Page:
Have one of our mortgage agents get in touch with you.

And be sure to ask our team about the following renovation-funding borrowing options:


Renovation Type



Borrowing Option





Estimated costs between
$50K – $150K

Inside your home:

  • Bathroom
  • Basement
  • Kitchen
  • Windows
  • Décor

Outside your home:

  • Driveway
  • Walkway
  • Landscaping/
  • Secured Line
    of Credit
  • Easy access to funds
  • Draw as you go along
  • Payments as low
    as interest only
  • Payments based on outstanding balance
    (portion used)
  • Can put into place w/o disrupting pre-existing conventional mortgage
  • Once reno is complete, ability to convert into a new mortgage for P+I payments
  • Up to 80% of the current value of
    your home (prior to work being done)
  • Costs to put financing in place is known upfront
  • Usually slightly
    higher interest
    than conventional mortgage
  • If contractor asks
    for funds in advance, typically no inspection controls in place
  • Financing based
    on existing appraised value, not projected future value of work being done

For extensive renovations over $150K

  • Construction build
  • Addition/
    interior/exterior major structural changes
  • Construction Mortgage/Loan
  • Draw as you go along
  • Interest-only payments until project is done/ then converts to a conventional mortgage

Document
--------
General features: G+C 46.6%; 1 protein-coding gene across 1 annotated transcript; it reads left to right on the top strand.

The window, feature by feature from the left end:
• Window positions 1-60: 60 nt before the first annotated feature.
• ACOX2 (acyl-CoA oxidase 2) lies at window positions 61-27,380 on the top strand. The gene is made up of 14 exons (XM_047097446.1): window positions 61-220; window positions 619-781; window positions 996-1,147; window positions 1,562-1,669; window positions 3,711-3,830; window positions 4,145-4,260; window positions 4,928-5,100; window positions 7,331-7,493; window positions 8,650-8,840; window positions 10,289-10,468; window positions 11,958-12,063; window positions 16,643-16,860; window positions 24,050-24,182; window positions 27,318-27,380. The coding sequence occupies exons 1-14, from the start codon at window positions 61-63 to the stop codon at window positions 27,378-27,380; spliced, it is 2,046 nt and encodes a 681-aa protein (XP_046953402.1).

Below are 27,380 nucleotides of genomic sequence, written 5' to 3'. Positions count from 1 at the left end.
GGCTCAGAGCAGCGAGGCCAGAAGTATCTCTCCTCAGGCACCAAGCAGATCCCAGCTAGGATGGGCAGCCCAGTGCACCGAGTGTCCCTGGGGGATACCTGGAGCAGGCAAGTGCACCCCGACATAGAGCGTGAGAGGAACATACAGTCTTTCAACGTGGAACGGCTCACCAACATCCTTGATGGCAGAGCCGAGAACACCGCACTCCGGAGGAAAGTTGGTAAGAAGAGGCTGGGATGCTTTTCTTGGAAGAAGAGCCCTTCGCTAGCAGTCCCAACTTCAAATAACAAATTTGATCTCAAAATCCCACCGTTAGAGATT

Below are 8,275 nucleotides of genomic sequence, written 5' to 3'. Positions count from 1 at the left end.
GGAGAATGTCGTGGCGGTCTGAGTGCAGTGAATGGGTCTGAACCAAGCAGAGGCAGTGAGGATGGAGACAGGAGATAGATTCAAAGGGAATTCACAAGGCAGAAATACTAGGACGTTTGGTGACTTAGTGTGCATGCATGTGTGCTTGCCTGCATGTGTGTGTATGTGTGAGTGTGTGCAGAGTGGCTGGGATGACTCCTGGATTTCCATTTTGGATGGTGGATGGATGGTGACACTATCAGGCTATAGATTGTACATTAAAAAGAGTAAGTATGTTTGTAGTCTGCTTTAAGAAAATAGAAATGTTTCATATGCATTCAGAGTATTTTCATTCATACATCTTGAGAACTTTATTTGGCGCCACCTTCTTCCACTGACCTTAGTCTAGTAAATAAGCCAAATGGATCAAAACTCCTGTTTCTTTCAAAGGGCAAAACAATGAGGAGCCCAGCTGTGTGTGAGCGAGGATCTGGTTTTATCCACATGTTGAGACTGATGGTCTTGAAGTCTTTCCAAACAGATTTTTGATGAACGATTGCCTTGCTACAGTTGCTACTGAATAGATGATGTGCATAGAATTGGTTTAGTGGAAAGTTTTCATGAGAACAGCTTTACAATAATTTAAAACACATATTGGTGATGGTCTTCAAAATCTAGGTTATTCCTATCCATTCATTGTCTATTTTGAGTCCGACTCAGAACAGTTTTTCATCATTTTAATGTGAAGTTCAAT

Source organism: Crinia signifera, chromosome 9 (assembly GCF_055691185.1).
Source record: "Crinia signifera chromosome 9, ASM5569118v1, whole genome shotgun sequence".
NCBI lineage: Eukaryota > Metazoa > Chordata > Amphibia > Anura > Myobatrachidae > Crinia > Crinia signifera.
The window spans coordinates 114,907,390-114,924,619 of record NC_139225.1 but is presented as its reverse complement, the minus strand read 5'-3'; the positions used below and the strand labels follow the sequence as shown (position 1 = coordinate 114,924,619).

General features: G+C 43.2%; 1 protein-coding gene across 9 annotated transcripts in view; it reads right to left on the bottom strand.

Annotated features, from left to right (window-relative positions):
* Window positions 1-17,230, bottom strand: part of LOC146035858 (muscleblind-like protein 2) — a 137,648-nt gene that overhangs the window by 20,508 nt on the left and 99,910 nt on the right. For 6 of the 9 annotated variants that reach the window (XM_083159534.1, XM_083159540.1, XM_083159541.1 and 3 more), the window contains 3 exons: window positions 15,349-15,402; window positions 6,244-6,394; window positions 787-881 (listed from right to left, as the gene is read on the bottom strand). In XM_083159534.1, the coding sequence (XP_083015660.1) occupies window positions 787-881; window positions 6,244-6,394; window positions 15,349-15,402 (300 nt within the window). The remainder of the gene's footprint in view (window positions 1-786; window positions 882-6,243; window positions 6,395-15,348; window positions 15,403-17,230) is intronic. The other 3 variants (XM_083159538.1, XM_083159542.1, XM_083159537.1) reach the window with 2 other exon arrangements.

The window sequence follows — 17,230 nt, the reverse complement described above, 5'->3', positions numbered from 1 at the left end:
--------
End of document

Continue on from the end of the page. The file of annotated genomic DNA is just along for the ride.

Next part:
• Lenders will often finance up to 80% of the current home value. of your home, up front. Then up to 80% of the projected value after assessment by an approved appraiser
  • If you have equity available to cover costs, this can lead to an expedited process
  • Inspections for larger draws help to ensure that builders are requesting realistic draws for upcoming work—this helps you to stay in control of your draws/spending
  • Costs are usually based on a package deal including X number of draws
  • Any existing mortgages will need to be paid out by new lender (this could also be a benefit if you were thinking of alt. financing options)
  • Architectural designs, build contract, and permits must all be in place for appraised assessment of estimated completed value/neighbourhood conformity, prior to approval—funds for this will come from financing against
    the existing equity,
    or from savings
  • Cost for financing programs typically don’t include appraisals and inspections
    (be sure to budget
    for that)


Brokerage License 12185. O.A.C.